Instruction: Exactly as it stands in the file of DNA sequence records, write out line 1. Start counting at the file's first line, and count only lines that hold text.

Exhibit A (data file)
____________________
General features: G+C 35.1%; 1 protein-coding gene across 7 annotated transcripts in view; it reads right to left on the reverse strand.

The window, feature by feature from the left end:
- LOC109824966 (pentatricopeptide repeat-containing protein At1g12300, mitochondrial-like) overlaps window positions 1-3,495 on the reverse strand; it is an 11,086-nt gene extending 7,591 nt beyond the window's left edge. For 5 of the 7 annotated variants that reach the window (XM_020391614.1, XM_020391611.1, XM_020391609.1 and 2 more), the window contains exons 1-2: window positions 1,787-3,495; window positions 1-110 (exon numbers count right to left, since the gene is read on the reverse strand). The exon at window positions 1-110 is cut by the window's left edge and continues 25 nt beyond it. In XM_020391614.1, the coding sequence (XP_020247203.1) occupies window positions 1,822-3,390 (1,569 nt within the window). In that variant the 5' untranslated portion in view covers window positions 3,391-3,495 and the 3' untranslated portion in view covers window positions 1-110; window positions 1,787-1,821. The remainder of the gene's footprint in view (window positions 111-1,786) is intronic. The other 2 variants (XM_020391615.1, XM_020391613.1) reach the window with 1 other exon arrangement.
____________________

General features: G+C 35.1%; 1 protein-coding gene across 7 annotated transcripts in view; it reads right to left on the reverse strand.